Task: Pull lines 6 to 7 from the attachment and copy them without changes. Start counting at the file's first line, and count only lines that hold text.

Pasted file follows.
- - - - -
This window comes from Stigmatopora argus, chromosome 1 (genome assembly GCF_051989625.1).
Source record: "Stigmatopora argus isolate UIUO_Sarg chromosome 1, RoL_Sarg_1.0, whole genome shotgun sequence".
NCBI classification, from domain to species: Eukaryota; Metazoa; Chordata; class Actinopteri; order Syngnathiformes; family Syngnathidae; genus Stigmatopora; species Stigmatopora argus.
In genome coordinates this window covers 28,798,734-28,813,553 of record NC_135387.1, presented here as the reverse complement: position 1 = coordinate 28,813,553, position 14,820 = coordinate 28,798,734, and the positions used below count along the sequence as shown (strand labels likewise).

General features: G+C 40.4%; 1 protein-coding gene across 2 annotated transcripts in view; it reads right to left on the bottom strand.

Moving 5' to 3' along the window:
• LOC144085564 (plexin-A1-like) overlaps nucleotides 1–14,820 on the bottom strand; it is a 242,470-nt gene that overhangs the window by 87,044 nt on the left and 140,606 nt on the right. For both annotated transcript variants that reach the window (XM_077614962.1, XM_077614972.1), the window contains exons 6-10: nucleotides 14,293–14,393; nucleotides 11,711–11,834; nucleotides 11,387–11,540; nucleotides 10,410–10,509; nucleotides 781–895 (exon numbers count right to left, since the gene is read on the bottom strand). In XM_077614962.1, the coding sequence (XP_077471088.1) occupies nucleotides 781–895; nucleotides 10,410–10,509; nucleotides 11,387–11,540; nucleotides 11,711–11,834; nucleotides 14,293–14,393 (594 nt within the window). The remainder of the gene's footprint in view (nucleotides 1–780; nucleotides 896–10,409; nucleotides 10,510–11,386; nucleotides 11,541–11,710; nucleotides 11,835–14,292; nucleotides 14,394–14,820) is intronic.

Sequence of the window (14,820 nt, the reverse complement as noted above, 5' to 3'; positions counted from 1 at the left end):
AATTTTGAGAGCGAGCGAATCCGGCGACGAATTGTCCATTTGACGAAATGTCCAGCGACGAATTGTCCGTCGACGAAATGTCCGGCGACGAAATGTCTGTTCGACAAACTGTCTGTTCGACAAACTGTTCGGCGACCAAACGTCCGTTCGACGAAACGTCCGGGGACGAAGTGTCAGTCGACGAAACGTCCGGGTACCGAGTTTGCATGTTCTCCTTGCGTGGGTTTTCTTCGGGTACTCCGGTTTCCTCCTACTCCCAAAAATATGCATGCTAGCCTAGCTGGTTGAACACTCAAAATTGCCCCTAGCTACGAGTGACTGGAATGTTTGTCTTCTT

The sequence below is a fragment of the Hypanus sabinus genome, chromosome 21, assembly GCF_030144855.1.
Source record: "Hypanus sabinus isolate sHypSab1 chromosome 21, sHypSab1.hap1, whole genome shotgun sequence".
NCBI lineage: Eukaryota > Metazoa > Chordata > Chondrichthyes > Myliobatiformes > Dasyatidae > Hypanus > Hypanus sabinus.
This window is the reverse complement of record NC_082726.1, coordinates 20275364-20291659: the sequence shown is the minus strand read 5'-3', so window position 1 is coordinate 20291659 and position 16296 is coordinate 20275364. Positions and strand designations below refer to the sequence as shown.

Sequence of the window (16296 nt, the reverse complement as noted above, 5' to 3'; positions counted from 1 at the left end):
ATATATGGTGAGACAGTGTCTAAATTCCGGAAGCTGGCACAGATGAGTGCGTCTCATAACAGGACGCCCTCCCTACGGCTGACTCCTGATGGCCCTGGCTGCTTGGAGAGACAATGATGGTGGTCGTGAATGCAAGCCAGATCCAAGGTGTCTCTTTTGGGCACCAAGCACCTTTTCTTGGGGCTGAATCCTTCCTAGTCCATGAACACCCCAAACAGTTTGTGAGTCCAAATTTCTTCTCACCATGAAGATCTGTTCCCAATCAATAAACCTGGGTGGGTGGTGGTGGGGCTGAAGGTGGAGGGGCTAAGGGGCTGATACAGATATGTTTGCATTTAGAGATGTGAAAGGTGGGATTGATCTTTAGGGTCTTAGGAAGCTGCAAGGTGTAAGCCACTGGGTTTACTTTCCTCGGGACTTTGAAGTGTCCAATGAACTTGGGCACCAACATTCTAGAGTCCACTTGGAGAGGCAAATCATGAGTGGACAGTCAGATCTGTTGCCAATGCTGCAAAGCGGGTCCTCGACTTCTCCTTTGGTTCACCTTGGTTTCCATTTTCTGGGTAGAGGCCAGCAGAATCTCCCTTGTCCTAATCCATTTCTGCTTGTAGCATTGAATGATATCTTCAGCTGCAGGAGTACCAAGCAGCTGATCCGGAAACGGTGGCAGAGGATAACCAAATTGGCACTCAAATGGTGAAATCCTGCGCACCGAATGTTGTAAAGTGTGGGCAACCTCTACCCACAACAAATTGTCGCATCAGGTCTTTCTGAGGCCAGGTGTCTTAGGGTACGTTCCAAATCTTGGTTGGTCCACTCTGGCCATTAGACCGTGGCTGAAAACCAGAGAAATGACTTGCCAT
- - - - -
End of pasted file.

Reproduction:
Moving 5' to 3' along the window:
• LOC144085564 (plexin-A1-like) overlaps nucleotides 1–14,820 on the bottom strand; it is a 242,470-nt gene that overhangs the window by 87,044 nt on the left and 140,606 nt on the right. For both annotated transcript variants that reach the window (XM_077614962.1, XM_077614972.1), the window contains exons 6-10: nucleotides 14,293–14,393; nucleotides 11,711–11,834; nucleotides 11,387–11,540; nucleotides 10,410–10,509; nucleotides 781–895 (exon numbers count right to left, since the gene is read on the bottom strand). In XM_077614962.1, the coding sequence (XP_077471088.1) occupies nucleotides 781–895; nucleotides 10,410–10,509; nucleotides 11,387–11,540; nucleotides 11,711–11,834; nucleotides 14,293–14,393 (594 nt within the window). The remainder of the gene's footprint in view (nucleotides 1–780; nucleotides 896–10,409; nucleotides 10,510–11,386; nucleotides 11,541–11,710; nucleotides 11,835–14,292; nucleotides 14,394–14,820) is intronic.